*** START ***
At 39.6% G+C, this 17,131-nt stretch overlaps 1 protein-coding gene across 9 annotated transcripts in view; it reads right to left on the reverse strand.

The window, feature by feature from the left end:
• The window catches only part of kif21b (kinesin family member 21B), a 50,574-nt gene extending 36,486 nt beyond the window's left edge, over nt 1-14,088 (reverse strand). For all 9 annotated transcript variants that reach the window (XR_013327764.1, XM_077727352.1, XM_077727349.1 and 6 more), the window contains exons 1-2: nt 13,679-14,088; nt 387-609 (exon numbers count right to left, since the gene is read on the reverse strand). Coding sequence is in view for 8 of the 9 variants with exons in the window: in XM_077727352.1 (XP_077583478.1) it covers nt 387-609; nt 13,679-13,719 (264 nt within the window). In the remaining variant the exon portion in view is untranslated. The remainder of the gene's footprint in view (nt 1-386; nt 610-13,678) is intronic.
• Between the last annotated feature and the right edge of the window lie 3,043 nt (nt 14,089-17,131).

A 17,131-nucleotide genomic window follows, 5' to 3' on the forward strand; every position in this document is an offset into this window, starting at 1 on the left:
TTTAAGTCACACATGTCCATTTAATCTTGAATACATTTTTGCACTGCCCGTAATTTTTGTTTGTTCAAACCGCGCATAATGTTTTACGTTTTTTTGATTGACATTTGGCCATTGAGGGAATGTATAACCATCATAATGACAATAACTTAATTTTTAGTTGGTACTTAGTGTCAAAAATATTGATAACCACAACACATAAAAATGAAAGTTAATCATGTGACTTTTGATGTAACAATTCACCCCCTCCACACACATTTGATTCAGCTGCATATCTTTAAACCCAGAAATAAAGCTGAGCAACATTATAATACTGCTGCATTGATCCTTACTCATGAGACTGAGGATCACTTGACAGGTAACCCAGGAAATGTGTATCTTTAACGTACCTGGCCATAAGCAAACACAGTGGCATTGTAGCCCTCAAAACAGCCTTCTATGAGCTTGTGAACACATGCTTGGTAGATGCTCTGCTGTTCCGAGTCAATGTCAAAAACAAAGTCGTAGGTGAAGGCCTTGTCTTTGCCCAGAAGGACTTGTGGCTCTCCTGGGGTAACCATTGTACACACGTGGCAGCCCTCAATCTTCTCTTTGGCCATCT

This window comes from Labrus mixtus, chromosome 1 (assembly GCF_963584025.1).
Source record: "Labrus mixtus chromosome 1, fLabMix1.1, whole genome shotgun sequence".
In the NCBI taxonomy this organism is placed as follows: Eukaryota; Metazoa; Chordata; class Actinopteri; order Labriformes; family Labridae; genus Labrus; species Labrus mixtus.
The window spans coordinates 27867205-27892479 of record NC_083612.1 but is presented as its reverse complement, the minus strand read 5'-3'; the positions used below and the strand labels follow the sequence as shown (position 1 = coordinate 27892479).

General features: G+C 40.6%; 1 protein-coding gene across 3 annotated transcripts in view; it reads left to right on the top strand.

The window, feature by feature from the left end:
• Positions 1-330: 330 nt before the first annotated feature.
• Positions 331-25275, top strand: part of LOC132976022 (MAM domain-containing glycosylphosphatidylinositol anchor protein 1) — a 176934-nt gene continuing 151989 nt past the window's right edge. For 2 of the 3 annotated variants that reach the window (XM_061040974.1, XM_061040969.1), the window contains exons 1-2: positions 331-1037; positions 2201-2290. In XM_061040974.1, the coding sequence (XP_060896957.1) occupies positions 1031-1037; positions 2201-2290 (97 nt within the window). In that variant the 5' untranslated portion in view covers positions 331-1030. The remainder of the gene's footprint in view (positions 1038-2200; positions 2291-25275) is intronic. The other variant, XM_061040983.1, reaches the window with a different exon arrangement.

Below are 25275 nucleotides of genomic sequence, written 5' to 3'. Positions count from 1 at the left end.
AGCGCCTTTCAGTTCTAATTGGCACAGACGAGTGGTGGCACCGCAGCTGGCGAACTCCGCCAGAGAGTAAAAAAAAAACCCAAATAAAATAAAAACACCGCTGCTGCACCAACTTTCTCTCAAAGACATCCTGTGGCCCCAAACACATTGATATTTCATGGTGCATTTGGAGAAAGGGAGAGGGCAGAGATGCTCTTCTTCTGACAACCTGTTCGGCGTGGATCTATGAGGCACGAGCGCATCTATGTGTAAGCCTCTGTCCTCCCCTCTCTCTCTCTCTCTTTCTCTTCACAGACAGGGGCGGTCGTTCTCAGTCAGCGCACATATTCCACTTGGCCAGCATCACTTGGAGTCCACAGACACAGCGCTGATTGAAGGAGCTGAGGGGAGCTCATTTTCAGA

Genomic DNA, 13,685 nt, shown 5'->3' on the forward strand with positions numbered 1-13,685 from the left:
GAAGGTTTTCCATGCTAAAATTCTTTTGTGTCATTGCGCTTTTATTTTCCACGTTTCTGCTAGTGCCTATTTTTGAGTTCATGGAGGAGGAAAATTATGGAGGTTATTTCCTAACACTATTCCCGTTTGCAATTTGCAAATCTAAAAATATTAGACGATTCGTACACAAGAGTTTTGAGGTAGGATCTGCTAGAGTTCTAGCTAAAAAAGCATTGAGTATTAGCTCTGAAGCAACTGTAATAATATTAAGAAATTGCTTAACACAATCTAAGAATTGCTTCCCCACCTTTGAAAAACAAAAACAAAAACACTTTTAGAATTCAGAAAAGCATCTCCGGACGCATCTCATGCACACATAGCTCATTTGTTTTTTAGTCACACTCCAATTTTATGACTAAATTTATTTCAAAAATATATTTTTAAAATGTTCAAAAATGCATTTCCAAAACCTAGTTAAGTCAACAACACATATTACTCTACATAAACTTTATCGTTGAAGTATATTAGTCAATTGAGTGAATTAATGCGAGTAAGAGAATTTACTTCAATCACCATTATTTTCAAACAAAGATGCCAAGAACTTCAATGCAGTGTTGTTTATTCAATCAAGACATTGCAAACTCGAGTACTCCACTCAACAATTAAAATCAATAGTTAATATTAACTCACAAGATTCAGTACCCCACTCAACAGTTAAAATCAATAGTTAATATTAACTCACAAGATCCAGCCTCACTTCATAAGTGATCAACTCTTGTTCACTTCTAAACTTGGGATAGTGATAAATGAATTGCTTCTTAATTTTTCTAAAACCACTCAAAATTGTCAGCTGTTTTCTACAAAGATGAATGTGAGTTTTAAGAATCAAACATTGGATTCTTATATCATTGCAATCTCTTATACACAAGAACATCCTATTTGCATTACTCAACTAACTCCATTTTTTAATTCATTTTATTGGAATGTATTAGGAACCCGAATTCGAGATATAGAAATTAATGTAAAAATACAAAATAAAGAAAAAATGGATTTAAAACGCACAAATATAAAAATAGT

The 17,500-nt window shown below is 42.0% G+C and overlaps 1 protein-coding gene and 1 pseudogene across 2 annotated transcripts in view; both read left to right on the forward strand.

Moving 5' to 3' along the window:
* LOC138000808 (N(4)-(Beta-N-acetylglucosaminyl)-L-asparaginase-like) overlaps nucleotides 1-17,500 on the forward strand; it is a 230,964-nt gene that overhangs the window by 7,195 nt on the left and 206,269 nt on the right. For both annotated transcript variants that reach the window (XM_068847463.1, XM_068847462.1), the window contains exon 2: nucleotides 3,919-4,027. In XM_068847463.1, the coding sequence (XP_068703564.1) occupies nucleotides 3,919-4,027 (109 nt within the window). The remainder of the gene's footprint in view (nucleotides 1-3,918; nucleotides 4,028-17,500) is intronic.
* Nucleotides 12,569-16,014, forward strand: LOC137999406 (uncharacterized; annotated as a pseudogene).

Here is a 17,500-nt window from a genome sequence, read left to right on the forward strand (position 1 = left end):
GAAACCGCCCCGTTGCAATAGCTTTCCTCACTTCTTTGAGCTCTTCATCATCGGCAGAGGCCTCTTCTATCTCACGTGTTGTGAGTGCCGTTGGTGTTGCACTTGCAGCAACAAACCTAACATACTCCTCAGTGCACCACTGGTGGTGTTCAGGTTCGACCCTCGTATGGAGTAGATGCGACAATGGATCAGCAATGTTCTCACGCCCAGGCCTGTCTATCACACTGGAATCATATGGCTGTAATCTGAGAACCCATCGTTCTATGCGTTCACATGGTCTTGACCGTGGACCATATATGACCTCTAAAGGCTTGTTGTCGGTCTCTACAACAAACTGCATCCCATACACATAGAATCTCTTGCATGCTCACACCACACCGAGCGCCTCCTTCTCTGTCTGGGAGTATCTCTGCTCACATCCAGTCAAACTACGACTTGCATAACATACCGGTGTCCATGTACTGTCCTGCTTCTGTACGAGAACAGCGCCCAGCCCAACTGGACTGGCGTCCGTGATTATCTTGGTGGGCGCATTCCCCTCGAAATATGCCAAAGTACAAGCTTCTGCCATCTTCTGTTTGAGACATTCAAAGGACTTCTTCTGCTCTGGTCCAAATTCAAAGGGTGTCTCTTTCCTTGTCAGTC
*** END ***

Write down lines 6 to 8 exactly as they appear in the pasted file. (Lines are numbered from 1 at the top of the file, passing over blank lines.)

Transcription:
TTTAAGTCACACATGTCCATTTAATCTTGAATACATTTTTGCACTGCCCGTAATTTTTGTTTGTTCAAACCGCGCATAATGTTTTACGTTTTTTTGATTGACATTTGGCCATTGAGGGAATGTATAACCATCATAATGACAATAACTTAATTTTTAGTTGGTACTTAGTGTCAAAAATATTGATAACCACAACACATAAAAATGAAAGTTAATCATGTGACTTTTGATGTAACAATTCACCCCCTCCACACACATTTGATTCAGCTGCATATCTTTAAACCCAGAAATAAAGCTGAGCAACATTATAATACTGCTGCATTGATCCTTACTCATGAGACTGAGGATCACTTGACAGGTAACCCAGGAAATGTGTATCTTTAACGTACCTGGCCATAAGCAAACACAGTGGCATTGTAGCCCTCAAAACAGCCTTCTATGAGCTTGTGAACACATGCTTGGTAGATGCTCTGCTGTTCCGAGTCAATGTCAAAAACAAAGTCGTAGGTGAAGGCCTTGTCTTTGCCCAGAAGGACTTGTGGCTCTCCTGGGGTAACCATTGTACACACGTGGCAGCCCTCAATCTTCTCTTTGGCCATCT

This window comes from Labrus mixtus, chromosome 1 (assembly GCF_963584025.1).
Source record: "Labrus mixtus chromosome 1, fLabMix1.1, whole genome shotgun sequence".